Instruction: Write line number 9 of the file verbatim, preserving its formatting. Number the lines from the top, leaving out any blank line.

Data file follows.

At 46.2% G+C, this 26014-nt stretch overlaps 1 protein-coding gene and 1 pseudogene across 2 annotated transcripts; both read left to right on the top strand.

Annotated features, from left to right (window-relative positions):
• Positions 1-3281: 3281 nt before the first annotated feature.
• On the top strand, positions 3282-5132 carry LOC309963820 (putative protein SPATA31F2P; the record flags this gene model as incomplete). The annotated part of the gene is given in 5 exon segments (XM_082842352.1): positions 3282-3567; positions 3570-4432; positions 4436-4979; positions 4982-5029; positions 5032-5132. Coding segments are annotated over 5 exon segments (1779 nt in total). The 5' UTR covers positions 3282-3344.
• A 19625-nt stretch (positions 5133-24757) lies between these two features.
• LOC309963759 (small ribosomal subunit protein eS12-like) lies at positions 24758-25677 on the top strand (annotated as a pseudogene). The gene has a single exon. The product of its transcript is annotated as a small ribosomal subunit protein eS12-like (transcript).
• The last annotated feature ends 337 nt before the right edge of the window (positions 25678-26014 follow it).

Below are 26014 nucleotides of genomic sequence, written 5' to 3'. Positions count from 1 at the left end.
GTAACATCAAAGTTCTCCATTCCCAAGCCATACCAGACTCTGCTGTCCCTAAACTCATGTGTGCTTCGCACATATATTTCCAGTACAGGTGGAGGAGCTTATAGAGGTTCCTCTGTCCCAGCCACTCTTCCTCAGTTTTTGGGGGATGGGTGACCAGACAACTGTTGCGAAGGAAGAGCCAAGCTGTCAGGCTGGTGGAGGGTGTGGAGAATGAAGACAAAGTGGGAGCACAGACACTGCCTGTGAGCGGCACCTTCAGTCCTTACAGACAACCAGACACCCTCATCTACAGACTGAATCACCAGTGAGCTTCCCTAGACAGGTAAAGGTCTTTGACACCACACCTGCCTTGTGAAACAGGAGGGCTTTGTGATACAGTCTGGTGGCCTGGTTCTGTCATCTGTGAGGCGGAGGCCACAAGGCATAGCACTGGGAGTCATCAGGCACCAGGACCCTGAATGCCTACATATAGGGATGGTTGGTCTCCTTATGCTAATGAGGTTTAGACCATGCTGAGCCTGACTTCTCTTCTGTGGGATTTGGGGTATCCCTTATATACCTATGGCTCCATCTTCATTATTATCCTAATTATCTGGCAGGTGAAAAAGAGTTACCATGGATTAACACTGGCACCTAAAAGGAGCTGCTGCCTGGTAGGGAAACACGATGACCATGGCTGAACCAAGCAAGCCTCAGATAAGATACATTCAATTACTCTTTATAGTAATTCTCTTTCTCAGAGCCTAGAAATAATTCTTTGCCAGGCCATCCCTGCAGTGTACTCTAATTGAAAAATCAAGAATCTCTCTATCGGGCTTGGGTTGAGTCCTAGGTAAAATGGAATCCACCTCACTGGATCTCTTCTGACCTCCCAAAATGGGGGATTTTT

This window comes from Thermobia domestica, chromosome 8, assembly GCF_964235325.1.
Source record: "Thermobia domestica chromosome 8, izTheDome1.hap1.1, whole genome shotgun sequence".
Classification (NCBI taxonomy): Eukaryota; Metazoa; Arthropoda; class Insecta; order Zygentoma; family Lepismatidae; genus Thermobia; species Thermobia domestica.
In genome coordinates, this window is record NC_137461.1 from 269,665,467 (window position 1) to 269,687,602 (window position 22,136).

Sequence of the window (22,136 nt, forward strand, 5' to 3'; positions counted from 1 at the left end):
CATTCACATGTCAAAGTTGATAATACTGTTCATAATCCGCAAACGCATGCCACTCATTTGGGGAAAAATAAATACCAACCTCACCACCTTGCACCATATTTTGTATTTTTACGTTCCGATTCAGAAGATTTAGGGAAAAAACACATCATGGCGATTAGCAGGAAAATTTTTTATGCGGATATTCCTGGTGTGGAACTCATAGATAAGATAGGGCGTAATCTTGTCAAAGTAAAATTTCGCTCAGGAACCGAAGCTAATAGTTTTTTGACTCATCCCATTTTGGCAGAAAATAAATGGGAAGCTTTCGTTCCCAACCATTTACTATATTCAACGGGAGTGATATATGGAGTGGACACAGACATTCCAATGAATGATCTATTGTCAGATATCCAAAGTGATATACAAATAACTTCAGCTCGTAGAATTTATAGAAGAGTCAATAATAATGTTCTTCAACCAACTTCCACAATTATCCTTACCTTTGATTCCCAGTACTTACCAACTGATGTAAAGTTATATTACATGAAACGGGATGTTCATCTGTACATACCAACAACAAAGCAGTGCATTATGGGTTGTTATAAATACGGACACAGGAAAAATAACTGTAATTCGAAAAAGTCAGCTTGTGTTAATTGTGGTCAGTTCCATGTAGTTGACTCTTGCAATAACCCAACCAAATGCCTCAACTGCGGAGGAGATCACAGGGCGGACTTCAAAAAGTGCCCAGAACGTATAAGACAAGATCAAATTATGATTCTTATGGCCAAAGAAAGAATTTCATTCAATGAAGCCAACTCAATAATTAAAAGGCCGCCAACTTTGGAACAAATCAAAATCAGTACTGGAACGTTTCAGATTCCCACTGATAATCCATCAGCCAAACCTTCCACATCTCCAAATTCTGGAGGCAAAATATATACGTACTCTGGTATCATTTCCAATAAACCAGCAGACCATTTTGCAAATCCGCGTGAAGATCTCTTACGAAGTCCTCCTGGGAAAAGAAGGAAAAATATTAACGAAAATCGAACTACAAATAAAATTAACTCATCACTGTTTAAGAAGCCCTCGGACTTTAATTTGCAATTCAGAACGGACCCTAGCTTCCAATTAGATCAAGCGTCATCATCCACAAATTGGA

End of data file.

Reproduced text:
GTAACATCAAAGTTCTCCATTCCCAAGCCATACCAGACTCTGCTGTCCCTAAACTCATGTGTGCTTCGCACATATATTTCCAGTACAGGTGGAGGAGCTTATAGAGGTTCCTCTGTCCCAGCCACTCTTCCTCAGTTTTTGGGGGATGGGTGACCAGACAACTGTTGCGAAGGAAGAGCCAAGCTGTCAGGCTGGTGGAGGGTGTGGAGAATGAAGACAAAGTGGGAGCACAGACACTGCCTGTGAGCGGCACCTTCAGTCCTTACAGACAACCAGACACCCTCATCTACAGACTGAATCACCAGTGAGCTTCCCTAGACAGGTAAAGGTCTTTGACACCACACCTGCCTTGTGAAACAGGAGGGCTTTGTGATACAGTCTGGTGGCCTGGTTCTGTCATCTGTGAGGCGGAGGCCACAAGGCATAGCACTGGGAGTCATCAGGCACCAGGACCCTGAATGCCTACATATAGGGATGGTTGGTCTCCTTATGCTAATGAGGTTTAGACCATGCTGAGCCTGACTTCTCTTCTGTGGGATTTGGGGTATCCCTTATATACCTATGGCTCCATCTTCATTATTATCCTAATTATCTGGCAGGTGAAAAAGAGTTACCATGGATTAACACTGGCACCTAAAAGGAGCTGCTGCCTGGTAGGGAAACACGATGACCATGGCTGAACCAAGCAAGCCTCAGATAAGATACATTCAATTACTCTTTATAGTAATTCTCTTTCTCAGAGCCTAGAAATAATTCTTTGCCAGGCCATCCCTGCAGTGTACTCTAATTGAAAAATCAAGAATCTCTCTATCGGGCTTGGGTTGAGTCCTAGGTAAAATGGAATCCACCTCACTGGATCTCTTCTGACCTCCCAAAATGGGGGATTTTT